Posts Tagged ‘novels’

Definitions for abrazo – noun [ah-brah-thaw/saw]

  1. Spanish. An embrace – used in greeting someone.

He had watched them embrace many times before—warm, friendly, safe—but now he noticed the abrazo lingered, first arms and then eyes and he suddenly knew she was gone.



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Words are a lens to focus one’s mind.

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If you can tell stories, create characters, devise incidents, and have sincerity and passion, it doesn’t matter a damn how you write.

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I try to create sympathy for my characters, then turn the monsters loose.


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Do you write for yourself? Or, do you write for your readers?

Most writers, especially fiction writers, will tell you to write for yourself. If the story presents itself, or if you’ve got something inside that’s bursting to get out, then write it. If you try to write for your readers or publishers or fame and fortune, then you will lose that authenticity that is you, and chances are the book won’t do very well. Remember, you are the secret ingredient to making your work a success. Without your essence, your experiences, your feelings, your DNA, your work won’t mould together and come to life.

At my local library a panel of authors came together to advertise their books and to do book signings. Of the six authors, one was experienced with multiple books published, while the rest were first time self-published authors, and it showed. While the newbies shamefully plugged their merchandise like it was the revolutionary steak-knife-set, urging the modest crowd to trust and buy their product, the experienced author was measured and calm. The first timers hogged the microphone, spruiking their sales pitches, camouflaging their pleading with fake smiles, and it did nothing more than to turn me away—coming across lifeless and boring and desperate and instantly uninteresting, and sadly their books with their bold covers and interesting titles, did the same.

Now, hold on, hold on a minute! I’m not judging a book by its cover, okay. I’m judging it by its author … there’s a difference.

Now back to my guy. His words were injected with gratitude and passion for being a writer, and he voiced the daily struggle of fear and self doubt that plagues a job that requires you to write, write, write. He offered insights to his approach to the craft, the hurdles and the joys of writing for himself. He didn’t seem to care whether he made a single sale on his book, because at the end of the day that’s not what really matters, right? Creating and discovering, pondering and analysing, critiquing and polishing a humble idea to print and then offering it to readers is the reward. Well it should be. Love, enthusiasm and a positive energy always reflects admirably in your work and it certainly will in your sales.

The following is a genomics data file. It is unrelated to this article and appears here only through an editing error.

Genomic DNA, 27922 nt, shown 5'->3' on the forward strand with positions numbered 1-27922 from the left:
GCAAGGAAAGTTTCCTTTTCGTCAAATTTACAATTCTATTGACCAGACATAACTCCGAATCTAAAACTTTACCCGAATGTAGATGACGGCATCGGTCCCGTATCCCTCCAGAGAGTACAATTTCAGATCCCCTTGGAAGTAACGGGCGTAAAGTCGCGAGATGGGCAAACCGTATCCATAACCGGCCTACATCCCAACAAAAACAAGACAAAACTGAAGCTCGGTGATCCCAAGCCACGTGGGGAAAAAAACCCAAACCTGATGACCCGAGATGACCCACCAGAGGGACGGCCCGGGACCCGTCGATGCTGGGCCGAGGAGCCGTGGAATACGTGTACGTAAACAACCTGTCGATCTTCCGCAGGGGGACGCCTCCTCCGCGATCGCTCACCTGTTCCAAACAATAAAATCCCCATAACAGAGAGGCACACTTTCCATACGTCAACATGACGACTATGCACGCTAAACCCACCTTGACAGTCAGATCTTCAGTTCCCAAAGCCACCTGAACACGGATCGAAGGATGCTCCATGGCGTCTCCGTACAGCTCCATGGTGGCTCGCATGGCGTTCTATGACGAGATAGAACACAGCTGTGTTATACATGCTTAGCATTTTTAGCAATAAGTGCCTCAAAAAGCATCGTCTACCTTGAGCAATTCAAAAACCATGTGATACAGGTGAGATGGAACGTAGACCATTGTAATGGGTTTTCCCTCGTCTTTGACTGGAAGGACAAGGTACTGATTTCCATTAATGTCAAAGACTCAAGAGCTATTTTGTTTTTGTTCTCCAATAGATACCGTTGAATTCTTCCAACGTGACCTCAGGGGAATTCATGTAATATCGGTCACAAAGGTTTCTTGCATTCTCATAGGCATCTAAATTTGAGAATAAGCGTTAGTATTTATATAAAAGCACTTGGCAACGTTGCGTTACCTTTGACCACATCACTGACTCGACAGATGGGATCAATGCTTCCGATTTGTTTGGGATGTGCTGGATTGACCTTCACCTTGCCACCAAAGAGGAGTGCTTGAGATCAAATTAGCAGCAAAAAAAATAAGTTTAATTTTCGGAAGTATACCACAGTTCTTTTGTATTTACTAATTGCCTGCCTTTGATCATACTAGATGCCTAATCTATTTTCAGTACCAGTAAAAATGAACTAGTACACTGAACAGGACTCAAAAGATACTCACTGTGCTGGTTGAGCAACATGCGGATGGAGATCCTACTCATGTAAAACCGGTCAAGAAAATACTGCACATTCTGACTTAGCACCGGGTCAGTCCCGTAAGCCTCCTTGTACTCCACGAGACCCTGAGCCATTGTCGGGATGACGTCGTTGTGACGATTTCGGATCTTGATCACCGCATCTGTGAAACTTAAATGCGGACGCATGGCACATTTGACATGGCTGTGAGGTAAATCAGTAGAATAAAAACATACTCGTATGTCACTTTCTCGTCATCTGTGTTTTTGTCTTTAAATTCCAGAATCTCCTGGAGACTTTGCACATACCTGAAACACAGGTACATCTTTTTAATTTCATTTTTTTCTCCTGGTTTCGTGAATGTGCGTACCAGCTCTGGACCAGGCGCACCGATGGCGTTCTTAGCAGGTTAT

So, my point is this … Write for yourself. You have to have passion for what you do. If you have passion for how much you’re going to make, then you’ll forever be trying to sell your work. Be professional. If you do book signings and publicity, talk about the craft, your idea and about your approach in trying to capture that idea. Don’t try and sell your idea to your readers. If you have the book in hand, then your idea has already been sold. If you’re passionate about your work and about writing then everything about you becomes interesting, and the writing will speak for itself.

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I think the biggest lesson that I have learned so far about writing is to focus.

It all started last year with my first full-time writing year ahead of me. I was excited. It was a time to write undisturbed and un-nagged by all the usual suspects, i.e. my family. The writing world was mine to explore, to go anywhere and everywhere that I desired … and so, I did.

I wrote short stories and children’s stories and worked on two novels, I blogged and workshopped and edited manuscripts, I kept a journal and emailed friends and before I knew it the year was over.

This year continued in very much the same fashion. But now, three quarters of the way through the year, I have realised that my main goal all along was to complete my novels. And have I done that? No (he lowers his eyes and turns away ashamed).

Don’t get me wrong, working on all sorts of things is fun, interesting and really motivating, but it can be very distracting and perhaps a validated procrastinating excuse to your grander vision. Trust me I know, been there, done that, am wearing the T-shirt.

So, if you want to be a writer and write all manner of things then keep your focus on that. If you want to write novels, children’s books, young adult, or non-fiction, then you have to keep your focus on that and work towards those goals, right?

Every now and again, you have to re-focus on your goals and create a clearer path to get there because it is easy to get lost or drift further away.

Now I am concentrating on one book at a time. I work on it during the day, and I read and revise it at night. All my energy and thoughts are on one book, and it’s working. I feel a sense of accomplishment and a new enthusiasm to work harder knowing that the end is near and that I will have something to show for it soon.

So, I ask you, ‘What is your focus? Where is your focus? And when was the last time you re-focussed?’

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